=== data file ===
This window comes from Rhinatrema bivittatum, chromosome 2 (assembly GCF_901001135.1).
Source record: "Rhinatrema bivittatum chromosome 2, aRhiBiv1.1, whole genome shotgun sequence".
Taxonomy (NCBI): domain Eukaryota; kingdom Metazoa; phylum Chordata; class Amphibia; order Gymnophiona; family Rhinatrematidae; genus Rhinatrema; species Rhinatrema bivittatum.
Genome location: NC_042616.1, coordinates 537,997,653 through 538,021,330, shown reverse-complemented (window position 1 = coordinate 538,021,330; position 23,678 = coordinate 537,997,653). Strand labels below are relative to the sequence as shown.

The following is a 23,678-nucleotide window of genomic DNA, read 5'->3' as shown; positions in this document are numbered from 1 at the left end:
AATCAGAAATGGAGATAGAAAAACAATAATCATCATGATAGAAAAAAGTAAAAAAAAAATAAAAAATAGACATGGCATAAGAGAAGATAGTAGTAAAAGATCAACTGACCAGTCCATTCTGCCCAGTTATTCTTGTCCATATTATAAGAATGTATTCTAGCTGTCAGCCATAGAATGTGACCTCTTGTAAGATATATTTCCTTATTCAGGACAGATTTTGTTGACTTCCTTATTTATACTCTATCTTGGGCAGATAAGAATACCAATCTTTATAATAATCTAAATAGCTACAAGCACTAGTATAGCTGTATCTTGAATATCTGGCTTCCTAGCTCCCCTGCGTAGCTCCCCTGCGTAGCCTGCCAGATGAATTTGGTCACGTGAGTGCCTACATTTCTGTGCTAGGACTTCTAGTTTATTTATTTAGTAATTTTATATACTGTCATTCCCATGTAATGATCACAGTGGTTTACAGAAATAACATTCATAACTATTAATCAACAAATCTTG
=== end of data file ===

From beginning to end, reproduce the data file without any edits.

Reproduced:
This window comes from Rhinatrema bivittatum, chromosome 2 (assembly GCF_901001135.1).
Source record: "Rhinatrema bivittatum chromosome 2, aRhiBiv1.1, whole genome shotgun sequence".
Taxonomy (NCBI): domain Eukaryota; kingdom Metazoa; phylum Chordata; class Amphibia; order Gymnophiona; family Rhinatrematidae; genus Rhinatrema; species Rhinatrema bivittatum.
Genome location: NC_042616.1, coordinates 537,997,653 through 538,021,330, shown reverse-complemented (window position 1 = coordinate 538,021,330; position 23,678 = coordinate 537,997,653). Strand labels below are relative to the sequence as shown.

The following is a 23,678-nucleotide window of genomic DNA, read 5'->3' as shown; positions in this document are numbered from 1 at the left end:
AATCAGAAATGGAGATAGAAAAACAATAATCATCATGATAGAAAAAAGTAAAAAAAAAATAAAAAATAGACATGGCATAAGAGAAGATAGTAGTAAAAGATCAACTGACCAGTCCATTCTGCCCAGTTATTCTTGTCCATATTATAAGAATGTATTCTAGCTGTCAGCCATAGAATGTGACCTCTTGTAAGATATATTTCCTTATTCAGGACAGATTTTGTTGACTTCCTTATTTATACTCTATCTTGGGCAGATAAGAATACCAATCTTTATAATAATCTAAATAGCTACAAGCACTAGTATAGCTGTATCTTGAATATCTGGCTTCCTAGCTCCCCTGCGTAGCTCCCCTGCGTAGCCTGCCAGATGAATTTGGTCACGTGAGTGCCTACATTTCTGTGCTAGGACTTCTAGTTTATTTATTTAGTAATTTTATATACTGTCATTCCCATGTAATGATCACAGTGGTTTACAGAAATAACATTCATAACTATTAATCAACAAATCTTG